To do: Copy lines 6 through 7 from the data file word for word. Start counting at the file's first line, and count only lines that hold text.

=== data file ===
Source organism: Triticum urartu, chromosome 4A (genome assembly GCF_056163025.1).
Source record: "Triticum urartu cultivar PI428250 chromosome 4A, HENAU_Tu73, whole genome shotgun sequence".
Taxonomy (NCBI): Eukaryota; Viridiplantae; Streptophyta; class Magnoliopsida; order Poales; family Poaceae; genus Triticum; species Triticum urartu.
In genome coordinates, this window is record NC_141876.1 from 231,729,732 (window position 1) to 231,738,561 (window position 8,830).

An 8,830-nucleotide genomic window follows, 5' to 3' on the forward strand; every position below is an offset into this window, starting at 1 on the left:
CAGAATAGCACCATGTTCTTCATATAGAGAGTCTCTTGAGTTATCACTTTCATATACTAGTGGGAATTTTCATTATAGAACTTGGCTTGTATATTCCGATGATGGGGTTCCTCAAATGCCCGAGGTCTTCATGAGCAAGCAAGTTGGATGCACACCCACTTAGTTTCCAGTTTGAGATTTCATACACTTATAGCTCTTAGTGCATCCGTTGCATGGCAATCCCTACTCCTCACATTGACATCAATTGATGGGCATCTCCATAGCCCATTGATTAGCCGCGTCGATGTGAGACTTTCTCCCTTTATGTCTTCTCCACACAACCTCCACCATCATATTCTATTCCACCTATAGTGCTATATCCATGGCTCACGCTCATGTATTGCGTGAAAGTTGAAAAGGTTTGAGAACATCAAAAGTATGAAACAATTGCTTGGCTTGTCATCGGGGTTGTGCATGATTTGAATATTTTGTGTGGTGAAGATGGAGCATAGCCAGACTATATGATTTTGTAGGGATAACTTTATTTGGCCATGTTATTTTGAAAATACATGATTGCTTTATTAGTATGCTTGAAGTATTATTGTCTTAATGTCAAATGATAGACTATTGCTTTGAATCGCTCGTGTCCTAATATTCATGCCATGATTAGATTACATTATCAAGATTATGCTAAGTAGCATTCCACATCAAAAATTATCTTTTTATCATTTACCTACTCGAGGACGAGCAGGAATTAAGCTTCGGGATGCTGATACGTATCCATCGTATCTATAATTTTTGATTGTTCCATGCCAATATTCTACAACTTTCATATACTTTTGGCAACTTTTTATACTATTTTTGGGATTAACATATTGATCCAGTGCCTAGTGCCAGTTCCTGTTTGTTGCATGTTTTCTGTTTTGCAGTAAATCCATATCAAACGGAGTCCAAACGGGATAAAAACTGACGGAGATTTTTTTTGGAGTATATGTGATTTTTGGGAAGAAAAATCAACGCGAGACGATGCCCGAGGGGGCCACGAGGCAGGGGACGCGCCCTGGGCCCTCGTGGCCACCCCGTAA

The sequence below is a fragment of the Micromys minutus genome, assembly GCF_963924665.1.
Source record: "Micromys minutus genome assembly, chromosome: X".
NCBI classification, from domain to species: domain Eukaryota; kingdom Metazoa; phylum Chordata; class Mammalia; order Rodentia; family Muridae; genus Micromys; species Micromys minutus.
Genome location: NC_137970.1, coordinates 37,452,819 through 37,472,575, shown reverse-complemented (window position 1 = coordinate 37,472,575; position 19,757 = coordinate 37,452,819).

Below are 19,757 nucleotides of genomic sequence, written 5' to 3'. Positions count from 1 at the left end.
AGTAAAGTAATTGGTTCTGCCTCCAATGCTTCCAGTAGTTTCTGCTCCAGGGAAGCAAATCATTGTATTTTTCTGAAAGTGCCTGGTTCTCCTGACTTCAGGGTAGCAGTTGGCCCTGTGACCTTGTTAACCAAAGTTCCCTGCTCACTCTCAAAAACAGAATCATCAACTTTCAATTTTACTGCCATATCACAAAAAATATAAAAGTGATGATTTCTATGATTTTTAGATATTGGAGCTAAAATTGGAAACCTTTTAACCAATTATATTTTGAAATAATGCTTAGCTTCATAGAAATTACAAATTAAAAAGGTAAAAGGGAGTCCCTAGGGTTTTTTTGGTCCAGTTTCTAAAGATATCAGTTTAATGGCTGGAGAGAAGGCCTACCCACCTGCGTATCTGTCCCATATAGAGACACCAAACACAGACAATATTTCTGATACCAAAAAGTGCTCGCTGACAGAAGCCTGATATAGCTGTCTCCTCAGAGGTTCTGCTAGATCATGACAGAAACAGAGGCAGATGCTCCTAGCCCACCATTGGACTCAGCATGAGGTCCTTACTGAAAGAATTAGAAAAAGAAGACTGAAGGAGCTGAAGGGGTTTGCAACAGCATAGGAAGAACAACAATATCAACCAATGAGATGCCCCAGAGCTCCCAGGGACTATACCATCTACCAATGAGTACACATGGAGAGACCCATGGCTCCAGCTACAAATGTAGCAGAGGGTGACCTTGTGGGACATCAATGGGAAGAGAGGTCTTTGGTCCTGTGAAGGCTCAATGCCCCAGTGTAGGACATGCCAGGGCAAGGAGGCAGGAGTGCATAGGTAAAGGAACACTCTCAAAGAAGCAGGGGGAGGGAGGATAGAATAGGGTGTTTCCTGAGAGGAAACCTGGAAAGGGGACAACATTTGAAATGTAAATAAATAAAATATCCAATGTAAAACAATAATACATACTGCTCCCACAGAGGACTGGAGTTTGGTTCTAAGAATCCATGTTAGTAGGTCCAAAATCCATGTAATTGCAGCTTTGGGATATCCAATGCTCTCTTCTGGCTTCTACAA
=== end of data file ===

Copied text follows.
CAGAATAGCACCATGTTCTTCATATAGAGAGTCTCTTGAGTTATCACTTTCATATACTAGTGGGAATTTTCATTATAGAACTTGGCTTGTATATTCCGATGATGGGGTTCCTCAAATGCCCGAGGTCTTCATGAGCAAGCAAGTTGGATGCACACCCACTTAGTTTCCAGTTTGAGATTTCATACACTTATAGCTCTTAGTGCATCCGTTGCATGGCAATCCCTACTCCTCACATTGACATCAATTGATGGGCATCTCCATAGCCCATTGATTAGCCGCGTCGATGTGAGACTTTCTCCCTTTATGTCTTCTCCACACAACCTCCACCATCATATTCTATTCCACCTATAGTGCTATATCCATGGCTCACGCTCATGTATTGCGTGAAAGTTGAAAAGGTTTGAGAACATCAAAAGTATGAAACAATTGCTTGGCTTGTCATCGGGGTTGTGCATGATTTGAATATTTTGTGTGGTGAAGATGGAGCATAGCCAGACTATATGATTTTGTAGGGATAACTTTATTTGGCCATGTTATTTTGAAAATACATGATTGCTTTATTAGTATGCTTGAAGTATTATTGTCTTAATGTCAAATGATAGACTATTGCTTTGAATCGCTCGTGTCCTAATATTCATGCCATGATTAGATTACATTATCAAGATTATGCTAAGTAGCATTCCACATCAAAAATTATCTTTTTATCATTTACCTACTCGAGGACGAGCAGGAATTAAGCTTCGGGATGCTGATACGTATCCATCGTATCTATAATTTTTGATTGTTCCATGCCAATATTCTACAACTTTCATATACTTTTGGCAACTTTTTATACTATTTTTGGGATTAACATATTGATCCAGTGCCTAGTGCCAGTTCCTGTTTGTTGCATGTTTTCTGTTTTGCAGTAAATCCATATCAAACGGAGTCCAAACGGGATAAAAACTGACGGAGATTTTTTTTGGAGTATATGTGATTTTTGGGAAGAAAAATCAACGCGAGACGATGCCCGAGGGGGCCACGAGGCAGGGGACGCGCCCTGGGCCCTCGTGGCCACCCCGTAA

The sequence below is a fragment of the Micromys minutus genome, assembly GCF_963924665.1.